3. Ouch. Sorry to hear that. I try to remember that it happens to everyone (literally- I know my favourite books all have a few bad reviews), but I don’t know if I’ll be so philosophical about it when it’s my turn to get them! Jeez, I get critiques and consider giving up. Sign me up if you find some place selling mail-order ovaries, will you? (And seriously, never give up. I’m looking forward to reading Deeper as soon as I get a Kindle!)

    That author removed all of her comments from that review. I wonder if anyone has screen shots…

    1. I don’t know. But I figure, if you put yourself out there for people to read and review, some are going to honestly not like you. Fair enough! (I’m working on the anthrax packets as we speak).

    1. Funny you should say that – yes I do. It is a strange book (but then I’m a strange person). And I can be confusing because I often leave things unsaid, assuming people will follow me (and they don’t).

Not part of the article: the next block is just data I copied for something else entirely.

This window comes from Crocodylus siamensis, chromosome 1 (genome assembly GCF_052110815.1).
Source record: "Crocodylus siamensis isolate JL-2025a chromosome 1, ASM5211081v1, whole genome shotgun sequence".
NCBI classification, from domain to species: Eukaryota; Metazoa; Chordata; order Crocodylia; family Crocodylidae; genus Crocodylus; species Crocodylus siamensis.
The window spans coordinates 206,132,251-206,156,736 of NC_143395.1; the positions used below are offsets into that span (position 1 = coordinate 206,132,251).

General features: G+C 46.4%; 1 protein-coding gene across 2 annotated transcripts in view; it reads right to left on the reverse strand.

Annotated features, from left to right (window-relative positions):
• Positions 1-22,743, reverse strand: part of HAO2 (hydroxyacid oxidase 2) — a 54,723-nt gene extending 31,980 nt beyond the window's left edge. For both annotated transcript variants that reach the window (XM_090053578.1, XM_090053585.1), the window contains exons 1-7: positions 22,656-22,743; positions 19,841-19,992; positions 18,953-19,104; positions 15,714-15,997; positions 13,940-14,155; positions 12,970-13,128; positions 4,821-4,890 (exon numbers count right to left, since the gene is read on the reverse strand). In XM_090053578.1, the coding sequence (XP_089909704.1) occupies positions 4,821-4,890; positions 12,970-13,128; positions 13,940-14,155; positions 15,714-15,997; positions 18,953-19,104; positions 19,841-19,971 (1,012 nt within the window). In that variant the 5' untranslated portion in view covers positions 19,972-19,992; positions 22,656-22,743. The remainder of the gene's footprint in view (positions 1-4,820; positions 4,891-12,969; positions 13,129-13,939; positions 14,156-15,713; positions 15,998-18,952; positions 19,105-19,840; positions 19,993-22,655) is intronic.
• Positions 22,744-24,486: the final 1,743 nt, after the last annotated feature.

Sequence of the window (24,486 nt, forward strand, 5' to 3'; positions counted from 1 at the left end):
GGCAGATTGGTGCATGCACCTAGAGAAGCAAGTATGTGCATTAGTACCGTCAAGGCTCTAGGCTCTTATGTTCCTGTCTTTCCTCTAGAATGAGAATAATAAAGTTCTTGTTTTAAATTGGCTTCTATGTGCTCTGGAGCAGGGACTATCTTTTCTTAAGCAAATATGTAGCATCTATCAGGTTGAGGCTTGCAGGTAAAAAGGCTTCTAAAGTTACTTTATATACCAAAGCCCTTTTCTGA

4. Don’t ever give up! Not every book is for everybody. Plus, there are some jerks out there who don’t care about anyone else but themselves and simply want to cause pain. Don’t let a couple of bad or mediocre reviews get you down.

  5. When out their in public, you got to take the bad with the good …. thus don’t let it discourage you … press on!

  6. The two-star review seems unfair. If it’s not your type of book, don’t read it and don’t give it a negative review. If that reviewer loved mermaid stories and thought yours sucked, than a two star review would be fair. The three star review is at least a little bit more credible and I wouldn’t worry about it. Lousy reviews, as long as there aren’t too many of them, give the rest of your reviews credibility. You’re doing fine.